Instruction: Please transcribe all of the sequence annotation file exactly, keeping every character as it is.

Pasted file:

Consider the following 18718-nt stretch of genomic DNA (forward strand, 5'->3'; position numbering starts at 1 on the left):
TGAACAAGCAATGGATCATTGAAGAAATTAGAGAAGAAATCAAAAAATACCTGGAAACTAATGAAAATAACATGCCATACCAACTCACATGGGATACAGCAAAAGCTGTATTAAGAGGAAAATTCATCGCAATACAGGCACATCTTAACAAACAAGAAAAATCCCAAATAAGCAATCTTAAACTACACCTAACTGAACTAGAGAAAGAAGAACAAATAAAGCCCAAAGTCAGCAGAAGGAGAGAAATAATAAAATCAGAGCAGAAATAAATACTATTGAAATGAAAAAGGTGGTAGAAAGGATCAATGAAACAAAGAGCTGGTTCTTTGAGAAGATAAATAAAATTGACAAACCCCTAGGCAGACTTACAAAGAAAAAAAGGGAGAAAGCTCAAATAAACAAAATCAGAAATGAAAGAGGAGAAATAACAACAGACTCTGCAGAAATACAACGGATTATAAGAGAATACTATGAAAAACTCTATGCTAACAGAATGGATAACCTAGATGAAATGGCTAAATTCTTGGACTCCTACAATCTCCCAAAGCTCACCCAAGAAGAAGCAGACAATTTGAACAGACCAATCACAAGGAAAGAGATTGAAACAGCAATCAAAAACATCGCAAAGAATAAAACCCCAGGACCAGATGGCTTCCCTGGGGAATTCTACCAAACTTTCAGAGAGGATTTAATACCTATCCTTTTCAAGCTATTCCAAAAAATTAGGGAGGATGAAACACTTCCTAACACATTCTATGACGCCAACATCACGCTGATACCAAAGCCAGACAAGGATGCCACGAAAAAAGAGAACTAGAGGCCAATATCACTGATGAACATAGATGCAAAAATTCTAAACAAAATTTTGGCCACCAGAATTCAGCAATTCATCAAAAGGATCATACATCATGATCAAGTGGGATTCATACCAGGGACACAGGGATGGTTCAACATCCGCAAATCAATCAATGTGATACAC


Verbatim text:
Consider the following 18718-nt stretch of genomic DNA (forward strand, 5'->3'; position numbering starts at 1 on the left):
TGAACAAGCAATGGATCATTGAAGAAATTAGAGAAGAAATCAAAAAATACCTGGAAACTAATGAAAATAACATGCCATACCAACTCACATGGGATACAGCAAAAGCTGTATTAAGAGGAAAATTCATCGCAATACAGGCACATCTTAACAAACAAGAAAAATCCCAAATAAGCAATCTTAAACTACACCTAACTGAACTAGAGAAAGAAGAACAAATAAAGCCCAAAGTCAGCAGAAGGAGAGAAATAATAAAATCAGAGCAGAAATAAATACTATTGAAATGAAAAAGGTGGTAGAAAGGATCAATGAAACAAAGAGCTGGTTCTTTGAGAAGATAAATAAAATTGACAAACCCCTAGGCAGACTTACAAAGAAAAAAAGGGAGAAAGCTCAAATAAACAAAATCAGAAATGAAAGAGGAGAAATAACAACAGACTCTGCAGAAATACAACGGATTATAAGAGAATACTATGAAAAACTCTATGCTAACAGAATGGATAACCTAGATGAAATGGCTAAATTCTTGGACTCCTACAATCTCCCAAAGCTCACCCAAGAAGAAGCAGACAATTTGAACAGACCAATCACAAGGAAAGAGATTGAAACAGCAATCAAAAACATCGCAAAGAATAAAACCCCAGGACCAGATGGCTTCCCTGGGGAATTCTACCAAACTTTCAGAGAGGATTTAATACCTATCCTTTTCAAGCTATTCCAAAAAATTAGGGAGGATGAAACACTTCCTAACACATTCTATGACGCCAACATCACGCTGATACCAAAGCCAGACAAGGATGCCACGAAAAAAGAGAACTAGAGGCCAATATCACTGATGAACATAGATGCAAAAATTCTAAACAAAATTTTGGCCACCAGAATTCAGCAATTCATCAAAAGGATCATACATCATGATCAAGTGGGATTCATACCAGGGACACAGGGATGGTTCAACATCCGCAAATCAATCAATGTGATACAC